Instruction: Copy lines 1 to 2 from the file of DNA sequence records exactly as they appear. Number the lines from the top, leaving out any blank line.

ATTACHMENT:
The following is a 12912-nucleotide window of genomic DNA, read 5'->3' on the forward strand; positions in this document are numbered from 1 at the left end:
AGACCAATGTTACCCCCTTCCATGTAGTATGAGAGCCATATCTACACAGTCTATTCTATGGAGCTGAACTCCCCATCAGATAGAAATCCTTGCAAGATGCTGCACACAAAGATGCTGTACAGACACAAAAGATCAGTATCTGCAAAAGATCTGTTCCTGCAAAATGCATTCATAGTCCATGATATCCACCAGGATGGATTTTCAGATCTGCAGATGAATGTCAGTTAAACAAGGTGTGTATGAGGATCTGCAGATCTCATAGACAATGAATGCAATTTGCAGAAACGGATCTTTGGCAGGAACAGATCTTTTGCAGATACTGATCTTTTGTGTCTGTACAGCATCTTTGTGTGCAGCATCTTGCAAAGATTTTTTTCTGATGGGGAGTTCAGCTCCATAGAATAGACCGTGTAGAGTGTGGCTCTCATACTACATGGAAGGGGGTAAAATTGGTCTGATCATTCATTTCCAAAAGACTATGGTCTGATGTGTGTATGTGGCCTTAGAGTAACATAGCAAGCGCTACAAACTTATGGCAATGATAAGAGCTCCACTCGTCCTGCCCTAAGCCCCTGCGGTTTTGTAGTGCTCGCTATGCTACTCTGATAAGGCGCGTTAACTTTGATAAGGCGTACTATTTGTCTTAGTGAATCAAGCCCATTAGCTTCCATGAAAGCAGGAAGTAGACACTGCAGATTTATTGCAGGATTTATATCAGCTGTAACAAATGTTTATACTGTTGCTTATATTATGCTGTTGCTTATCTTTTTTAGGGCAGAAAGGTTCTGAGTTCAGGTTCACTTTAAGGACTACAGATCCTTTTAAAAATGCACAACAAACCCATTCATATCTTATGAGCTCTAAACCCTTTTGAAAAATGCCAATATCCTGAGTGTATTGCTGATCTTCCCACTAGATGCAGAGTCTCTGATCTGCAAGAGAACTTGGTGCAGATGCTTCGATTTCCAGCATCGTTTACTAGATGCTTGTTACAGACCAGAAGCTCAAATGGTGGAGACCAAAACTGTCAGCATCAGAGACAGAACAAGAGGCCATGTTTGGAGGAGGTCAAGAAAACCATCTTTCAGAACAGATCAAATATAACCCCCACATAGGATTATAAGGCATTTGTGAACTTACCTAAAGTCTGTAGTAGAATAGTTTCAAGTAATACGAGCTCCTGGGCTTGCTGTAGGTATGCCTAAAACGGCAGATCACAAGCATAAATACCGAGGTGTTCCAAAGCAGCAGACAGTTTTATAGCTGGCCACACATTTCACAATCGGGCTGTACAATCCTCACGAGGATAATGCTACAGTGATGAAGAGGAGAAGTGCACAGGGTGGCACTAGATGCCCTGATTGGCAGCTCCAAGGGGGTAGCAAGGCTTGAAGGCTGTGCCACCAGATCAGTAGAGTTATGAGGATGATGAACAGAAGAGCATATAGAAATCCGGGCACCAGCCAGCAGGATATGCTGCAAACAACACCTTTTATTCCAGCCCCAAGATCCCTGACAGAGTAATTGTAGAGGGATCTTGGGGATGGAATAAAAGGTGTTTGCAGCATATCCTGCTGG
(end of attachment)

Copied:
The following is a 12912-nucleotide window of genomic DNA, read 5'->3' on the forward strand; positions in this document are numbered from 1 at the left end:
AGACCAATGTTACCCCCTTCCATGTAGTATGAGAGCCATATCTACACAGTCTATTCTATGGAGCTGAACTCCCCATCAGATAGAAATCCTTGCAAGATGCTGCACACAAAGATGCTGTACAGACACAAAAGATCAGTATCTGCAAAAGATCTGTTCCTGCAAAATGCATTCATAGTCCATGATATCCACCAGGATGGATTTTCAGATCTGCAGATGAATGTCAGTTAAACAAGGTGTGTATGAGGATCTGCAGATCTCATAGACAATGAATGCAATTTGCAGAAACGGATCTTTGGCAGGAACAGATCTTTTGCAGATACTGATCTTTTGTGTCTGTACAGCATCTTTGTGTGCAGCATCTTGCAAAGATTTTTTTCTGATGGGGAGTTCAGCTCCATAGAATAGACCGTGTAGAGTGTGGCTCTCATACTACATGGAAGGGGGTAAAATTGGTCTGATCATTCATTTCCAAAAGACTATGGTCTGATGTGTGTATGTGGCCTTAGAGTAACATAGCAAGCGCTACAAACTTATGGCAATGATAAGAGCTCCACTCGTCCTGCCCTAAGCCCCTGCGGTTTTGTAGTGCTCGCTATGCTACTCTGATAAGGCGCGTTAACTTTGATAAGGCGTACTATTTGTCTTAGTGAATCAAGCCCATTAGCTTCCATGAAAGCAGGAAGTAGACACTGCAGATTTATTGCAGGATTTATATCAGCTGTAACAAATGTTTATACTGTTGCTTATATTATGCTGTTGCTTATCTTTTTTAGGGCAGAAAGGTTCTGAGTTCAGGTTCACTTTAAGGACTACAGATCCTTTTAAAAATGCACAACAAACCCATTCATATCTTATGAGCTCTAAACCCTTTTGAAAAATGCCAATATCCTGAGTGTATTGCTGATCTTCCCACTAGATGCAGAGTCTCTGATCTGCAAGAGAACTTGGTGCAGATGCTTCGATTTCCAGCATCGTTTACTAGATGCTTGTTACAGACCAGAAGCTCAAATGGTGGAGACCAAAACTGTCAGCATCAGAGACAGAACAAGAGGCCATGTTTGGAGGAGGTCAAGAAAACCATCTTTCAGAACAGATCAAATATAACCCCCACATAGGATTATAAGGCATTTGTGAACTTACCTAAAGTCTGTAGTAGAATAGTTTCAAGTAATACGAGCTCCTGGGCTTGCTGTAGGTATGCCTAAAACGGCAGATCACAAGCATAAATACCGAGGTGTTCCAAAGCAGCAGACAGTTTTATAGCTGGCCACACATTTCACAATCGGGCTGTACAATCCTCACGAGGATAATGCTACAGTGATGAAGAGGAGAAGTGCACAGGGTGGCACTAGATGCCCTGATTGGCAGCTCCAAGGGGGTAGCAAGGCTTGAAGGCTGTGCCACCAGATCAGTAGAGTTATGAGGATGATGAACAGAAGAGCATATAGAAATCCGGGCACCAGCCAGCAGGATATGCTGCAAACAACACCTTTTATTCCAGCCCCAAGATCCCTGACAGAGTAATTGTAGAGGGATCTTGGGGATGGAATAAAAGGTGTTTGCAGCATATCCTGCTGG